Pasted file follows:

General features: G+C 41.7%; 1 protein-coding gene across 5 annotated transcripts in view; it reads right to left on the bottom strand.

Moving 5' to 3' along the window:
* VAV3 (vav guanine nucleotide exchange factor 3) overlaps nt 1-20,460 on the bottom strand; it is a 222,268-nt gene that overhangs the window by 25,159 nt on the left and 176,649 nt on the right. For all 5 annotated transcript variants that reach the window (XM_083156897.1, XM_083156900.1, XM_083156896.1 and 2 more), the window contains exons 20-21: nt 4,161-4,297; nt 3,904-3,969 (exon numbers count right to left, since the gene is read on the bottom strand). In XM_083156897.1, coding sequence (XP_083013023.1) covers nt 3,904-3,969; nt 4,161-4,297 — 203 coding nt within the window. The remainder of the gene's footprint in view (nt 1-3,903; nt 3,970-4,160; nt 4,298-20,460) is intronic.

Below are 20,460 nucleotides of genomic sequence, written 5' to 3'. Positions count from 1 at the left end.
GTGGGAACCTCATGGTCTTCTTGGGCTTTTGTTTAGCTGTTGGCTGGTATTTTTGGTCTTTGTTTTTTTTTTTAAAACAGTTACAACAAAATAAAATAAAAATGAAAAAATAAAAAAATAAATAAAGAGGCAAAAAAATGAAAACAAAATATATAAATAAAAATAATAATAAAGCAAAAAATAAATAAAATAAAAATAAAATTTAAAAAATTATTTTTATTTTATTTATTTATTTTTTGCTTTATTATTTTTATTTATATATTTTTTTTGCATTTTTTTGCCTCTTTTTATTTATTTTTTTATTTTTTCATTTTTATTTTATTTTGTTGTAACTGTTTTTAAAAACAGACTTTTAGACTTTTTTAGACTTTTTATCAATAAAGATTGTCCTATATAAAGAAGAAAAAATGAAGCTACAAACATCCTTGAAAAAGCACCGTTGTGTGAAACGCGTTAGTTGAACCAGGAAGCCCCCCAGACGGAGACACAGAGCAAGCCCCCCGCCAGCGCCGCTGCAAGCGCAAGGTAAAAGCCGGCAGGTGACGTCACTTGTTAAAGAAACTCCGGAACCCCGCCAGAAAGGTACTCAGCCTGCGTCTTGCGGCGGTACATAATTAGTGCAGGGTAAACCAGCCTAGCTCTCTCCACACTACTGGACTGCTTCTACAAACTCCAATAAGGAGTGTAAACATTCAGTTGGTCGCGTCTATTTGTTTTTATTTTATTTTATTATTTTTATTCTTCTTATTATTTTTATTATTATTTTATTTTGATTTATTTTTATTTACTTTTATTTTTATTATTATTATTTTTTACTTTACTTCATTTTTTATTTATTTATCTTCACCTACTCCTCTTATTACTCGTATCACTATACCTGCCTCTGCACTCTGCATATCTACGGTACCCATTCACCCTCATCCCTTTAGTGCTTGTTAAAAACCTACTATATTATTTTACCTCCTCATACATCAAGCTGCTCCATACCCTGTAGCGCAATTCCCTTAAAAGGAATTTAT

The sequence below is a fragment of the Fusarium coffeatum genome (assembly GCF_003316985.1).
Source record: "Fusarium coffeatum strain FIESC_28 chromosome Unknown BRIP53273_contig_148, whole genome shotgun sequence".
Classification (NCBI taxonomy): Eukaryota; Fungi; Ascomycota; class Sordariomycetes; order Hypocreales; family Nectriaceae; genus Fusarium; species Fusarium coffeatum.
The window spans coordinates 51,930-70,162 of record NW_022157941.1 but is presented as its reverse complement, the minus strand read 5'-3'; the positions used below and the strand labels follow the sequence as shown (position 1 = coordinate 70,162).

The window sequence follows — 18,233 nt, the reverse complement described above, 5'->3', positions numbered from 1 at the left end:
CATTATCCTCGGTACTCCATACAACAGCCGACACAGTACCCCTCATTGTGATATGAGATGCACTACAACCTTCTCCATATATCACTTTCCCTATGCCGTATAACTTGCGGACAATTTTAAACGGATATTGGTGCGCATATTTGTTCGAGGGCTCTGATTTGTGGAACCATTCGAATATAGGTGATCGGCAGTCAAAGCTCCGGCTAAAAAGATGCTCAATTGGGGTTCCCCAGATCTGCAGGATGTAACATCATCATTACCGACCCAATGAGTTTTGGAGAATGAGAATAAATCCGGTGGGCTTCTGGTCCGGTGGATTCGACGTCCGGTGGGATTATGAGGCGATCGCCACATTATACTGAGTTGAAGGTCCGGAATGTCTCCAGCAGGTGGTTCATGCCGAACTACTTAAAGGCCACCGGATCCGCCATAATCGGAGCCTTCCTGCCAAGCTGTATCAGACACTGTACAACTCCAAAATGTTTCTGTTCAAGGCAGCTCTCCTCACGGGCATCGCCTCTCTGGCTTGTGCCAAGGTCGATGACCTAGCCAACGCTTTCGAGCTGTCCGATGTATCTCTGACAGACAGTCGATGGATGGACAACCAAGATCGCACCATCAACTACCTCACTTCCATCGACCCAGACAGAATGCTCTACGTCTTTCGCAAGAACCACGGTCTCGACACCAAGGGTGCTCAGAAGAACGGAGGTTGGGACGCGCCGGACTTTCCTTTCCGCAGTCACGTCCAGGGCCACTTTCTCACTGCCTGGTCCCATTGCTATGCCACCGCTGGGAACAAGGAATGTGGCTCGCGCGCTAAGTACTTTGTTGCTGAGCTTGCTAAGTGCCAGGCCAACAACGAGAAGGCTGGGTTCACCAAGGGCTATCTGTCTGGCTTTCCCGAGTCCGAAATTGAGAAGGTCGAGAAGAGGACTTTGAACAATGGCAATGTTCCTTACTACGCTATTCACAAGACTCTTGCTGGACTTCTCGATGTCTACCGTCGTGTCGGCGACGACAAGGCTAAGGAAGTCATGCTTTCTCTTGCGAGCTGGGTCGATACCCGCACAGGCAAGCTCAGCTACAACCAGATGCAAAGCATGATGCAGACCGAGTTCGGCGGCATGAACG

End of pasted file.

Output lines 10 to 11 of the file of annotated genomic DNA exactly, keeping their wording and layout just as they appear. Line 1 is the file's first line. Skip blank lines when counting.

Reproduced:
The window sequence follows — 18,233 nt, the reverse complement described above, 5'->3', positions numbered from 1 at the left end:
CATTATCCTCGGTACTCCATACAACAGCCGACACAGTACCCCTCATTGTGATATGAGATGCACTACAACCTTCTCCATATATCACTTTCCCTATGCCGTATAACTTGCGGACAATTTTAAACGGATATTGGTGCGCATATTTGTTCGAGGGCTCTGATTTGTGGAACCATTCGAATATAGGTGATCGGCAGTCAAAGCTCCGGCTAAAAAGATGCTCAATTGGGGTTCCCCAGATCTGCAGGATGTAACATCATCATTACCGACCCAATGAGTTTTGGAGAATGAGAATAAATCCGGTGGGCTTCTGGTCCGGTGGATTCGACGTCCGGTGGGATTATGAGGCGATCGCCACATTATACTGAGTTGAAGGTCCGGAATGTCTCCAGCAGGTGGTTCATGCCGAACTACTTAAAGGCCACCGGATCCGCCATAATCGGAGCCTTCCTGCCAAGCTGTATCAGACACTGTACAACTCCAAAATGTTTCTGTTCAAGGCAGCTCTCCTCACGGGCATCGCCTCTCTGGCTTGTGCCAAGGTCGATGACCTAGCCAACGCTTTCGAGCTGTCCGATGTATCTCTGACAGACAGTCGATGGATGGACAACCAAGATCGCACCATCAACTACCTCACTTCCATCGACCCAGACAGAATGCTCTACGTCTTTCGCAAGAACCACGGTCTCGACACCAAGGGTGCTCAGAAGAACGGAGGTTGGGACGCGCCGGACTTTCCTTTCCGCAGTCACGTCCAGGGCCACTTTCTCACTGCCTGGTCCCATTGCTATGCCACCGCTGGGAACAAGGAATGTGGCTCGCGCGCTAAGTACTTTGTTGCTGAGCTTGCTAAGTGCCAGGCCAACAACGAGAAGGCTGGGTTCACCAAGGGCTATCTGTCTGGCTTTCCCGAGTCCGAAATTGAGAAGGTCGAGAAGAGGACTTTGAACAATGGCAATGTTCCTTACTACGCTATTCACAAGACTCTTGCTGGACTTCTCGATGTCTACCGTCGTGTCGGCGACGACAAGGCTAAGGAAGTCATGCTTTCTCTTGCGAGCTGGGTCGATACCCGCACAGGCAAGCTCAGCTACAACCAGATGCAAAGCATGATGCAGACCGAGTTCGGCGGCATGAACG